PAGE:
“I think it makes a huge difference when you wake in the morning and come out of your house, whether you believe you are walking into a dead geographical location, which is used to get to a destination, or whether you are emerging out into a landscape that is just as much, if not more, alive as you but in a totally different form.”
What I can say with certainty is that after visiting these kinds of threshold places, I am changed. For me, these places are almost exclusively set in nature. To echo Henry David Thoreau, I need the tonic of wilderness because it is good for the soul. The change never lasts long enough though.
A few days after my valley experience, I was once again in my beloved high-country, above the treeline, amongst the snowdrifts on a short hike near Cottonwood Pass. I did not earn it the hard way this time; there were no hours of hiking through forests, streams, and elevation to reach this point. A nicely paved road conveniently takes one to the pass where the trail begins at 12,126 feet, but it was a joy to be here again in another place of transition, this threshold. To be among the tundra and hard-edged rocks with their bright lichen, the alpine shrubs that grow no higher than my shin, the tiny flowers, the exposure, the wind, the “Eeeeep!” of the Yellow-bellied Marmot, the soaring birds, the flitting butterflies, the bees and other insects. It is in this environment that I again search for a sense of something more. “So intimate is this Unity,” writes Emerson, “that it is easily seen, it lies under the undermost garment of Nature, and betrays its source in Universal Spirit.”
Where I am standing, there is nothing higher; it is the transition point between earth and sky. If I am to find this easily seen Unity that Emerson champions, surely it is here.
We inhabit such a small space, this thin crust of earth. We think 1000 feet underground is so far, yet how much further below? We think the sky is so far above, but limitless space stretches beyond. These threshold spaces are accessible and profound, but so much more beyond: “. . . all natural objects make a kindred impression, when the mind is open to their influence.”
Here in the high-country or out in the valley marshes, it is easier for reality to impress itself upon my experience, my mind more open to nature’s influence. Our lives in cities are so insulated, so sanitized and inorganic, it is no wonder they’re fraught with existential crises. And the suburbs are worse, to the point where achieving authenticity is near impossible. To feel the earth beneath you, your muscles struggling against gravity and wind, to smell the forest combination of decomposition and life, this is where we can connect with something more real and become like Emerson’s transparent eyeball.
“In the wilderness,” Emerson reflects, “I find something more dear and connate than in streets or villages. In the tranquil landscape, and especially in the distant line of the horizon, man beholds somewhat as beautiful as his own nature.”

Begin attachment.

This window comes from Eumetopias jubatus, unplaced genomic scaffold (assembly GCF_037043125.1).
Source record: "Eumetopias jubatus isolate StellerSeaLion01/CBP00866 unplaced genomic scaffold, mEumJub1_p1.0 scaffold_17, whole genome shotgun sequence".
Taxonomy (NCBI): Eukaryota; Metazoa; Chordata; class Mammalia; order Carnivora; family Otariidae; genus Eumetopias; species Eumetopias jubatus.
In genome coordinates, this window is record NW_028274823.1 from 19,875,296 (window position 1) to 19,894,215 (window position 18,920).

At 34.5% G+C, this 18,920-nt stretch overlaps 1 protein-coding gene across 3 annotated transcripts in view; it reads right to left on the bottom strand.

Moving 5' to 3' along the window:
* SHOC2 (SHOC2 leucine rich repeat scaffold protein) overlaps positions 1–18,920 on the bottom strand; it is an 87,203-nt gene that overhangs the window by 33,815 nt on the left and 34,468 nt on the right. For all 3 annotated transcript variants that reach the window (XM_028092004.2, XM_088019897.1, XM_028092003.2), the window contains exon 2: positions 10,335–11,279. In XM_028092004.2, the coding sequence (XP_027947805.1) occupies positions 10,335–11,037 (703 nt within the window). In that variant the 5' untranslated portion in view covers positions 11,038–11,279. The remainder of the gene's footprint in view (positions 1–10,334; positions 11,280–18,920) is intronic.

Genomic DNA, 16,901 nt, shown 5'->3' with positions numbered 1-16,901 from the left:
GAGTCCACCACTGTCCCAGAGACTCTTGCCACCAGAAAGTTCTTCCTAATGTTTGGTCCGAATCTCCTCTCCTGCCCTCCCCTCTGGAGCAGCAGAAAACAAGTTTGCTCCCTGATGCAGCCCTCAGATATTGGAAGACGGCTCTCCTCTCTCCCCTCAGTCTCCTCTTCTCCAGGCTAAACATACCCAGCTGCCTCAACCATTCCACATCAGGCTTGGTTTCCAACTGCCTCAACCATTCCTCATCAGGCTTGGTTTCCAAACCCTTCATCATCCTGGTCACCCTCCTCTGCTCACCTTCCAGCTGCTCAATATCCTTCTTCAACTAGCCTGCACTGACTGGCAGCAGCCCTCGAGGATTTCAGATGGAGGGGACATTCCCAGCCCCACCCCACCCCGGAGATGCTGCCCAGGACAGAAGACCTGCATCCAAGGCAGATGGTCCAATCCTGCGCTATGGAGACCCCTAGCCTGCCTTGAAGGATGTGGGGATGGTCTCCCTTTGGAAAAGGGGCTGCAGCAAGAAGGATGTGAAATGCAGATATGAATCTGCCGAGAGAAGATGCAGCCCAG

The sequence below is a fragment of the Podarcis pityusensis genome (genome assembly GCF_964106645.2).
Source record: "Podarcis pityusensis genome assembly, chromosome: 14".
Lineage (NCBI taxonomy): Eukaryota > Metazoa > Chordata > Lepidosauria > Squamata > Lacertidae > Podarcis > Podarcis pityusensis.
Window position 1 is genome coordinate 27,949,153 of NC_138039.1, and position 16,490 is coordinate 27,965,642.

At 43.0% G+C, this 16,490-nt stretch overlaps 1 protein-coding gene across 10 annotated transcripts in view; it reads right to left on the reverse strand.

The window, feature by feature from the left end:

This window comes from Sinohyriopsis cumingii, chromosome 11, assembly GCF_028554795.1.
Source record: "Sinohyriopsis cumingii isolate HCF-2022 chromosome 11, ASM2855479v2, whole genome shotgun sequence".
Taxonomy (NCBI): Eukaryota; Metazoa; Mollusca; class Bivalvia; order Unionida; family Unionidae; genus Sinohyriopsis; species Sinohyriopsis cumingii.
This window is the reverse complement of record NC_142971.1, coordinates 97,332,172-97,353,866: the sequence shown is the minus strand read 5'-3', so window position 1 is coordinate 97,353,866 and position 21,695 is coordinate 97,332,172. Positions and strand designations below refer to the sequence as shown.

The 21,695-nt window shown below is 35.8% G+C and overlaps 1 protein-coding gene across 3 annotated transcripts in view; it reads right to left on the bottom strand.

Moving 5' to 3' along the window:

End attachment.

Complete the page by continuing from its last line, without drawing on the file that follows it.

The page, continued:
No doubt the Transcendentalist regularly portrayed cities as something unfortunate in one way or another, something that keeps us from our better selves. This is why these remote places, wild and rugged, cause us to feel more alive, because we are confronted with raw reality. There is little that society impresses upon us that is reality—it is all fabricated. Stand on a mountain top, wind whipping around you; you will discover a different sense of what is important. Cross a meadow in the morning light, humidity rising from the ground as grasshoppers avoid your gait, and you will be more connected. Trudge through snow with your fingers and toes numb, inhaling cold air into your lungs, and your lens will become wiped clear. Thoreau liked to begin each day with a walk in nature. In his book Excursions (1863), he writes:
“I think I cannot preserve my health and spirits unless I spend four hours a day at least—and it is commonly more than that—sauntering through the woods and over the hills and fields absolutely free from all worldly engagements.”
Such a luxury this must have been. Society provides us very little time to walk in the morning. We are up and going, coffee in hand, ready to work until the evening. And if we had time to walk, society does a poor job of providing meaningful spaces in which to do it. Yet how important?
I do not think I can equate any of this with what might be called a religious experience, unless the collective amount of time spent in these places might be called such. I do not believe the forests and mountains, prairies and deserts, hum with some special quality of spirituality that other places do not have. Inorganic as it is, spirituality can still be found in society. Does all of this taken together equate transcendence? Perhaps. The blinders are off. Nothing here is unnatural. All is organic. But in these threshold places, remote and removed, perhaps I have found what I am looking for. I encounter what is beyond my everyday experience, which produces within me, the subjective perceiver that I am, a greater degree of clarity and it edges me closer to something I call the Divine.
Derek teaches philosophy at the high school level where he focuses on, among other things, philosophy of religion. He is a contributing editor for Erraticus, holds a bachelor’s in English and History, and a master’s in educational administration.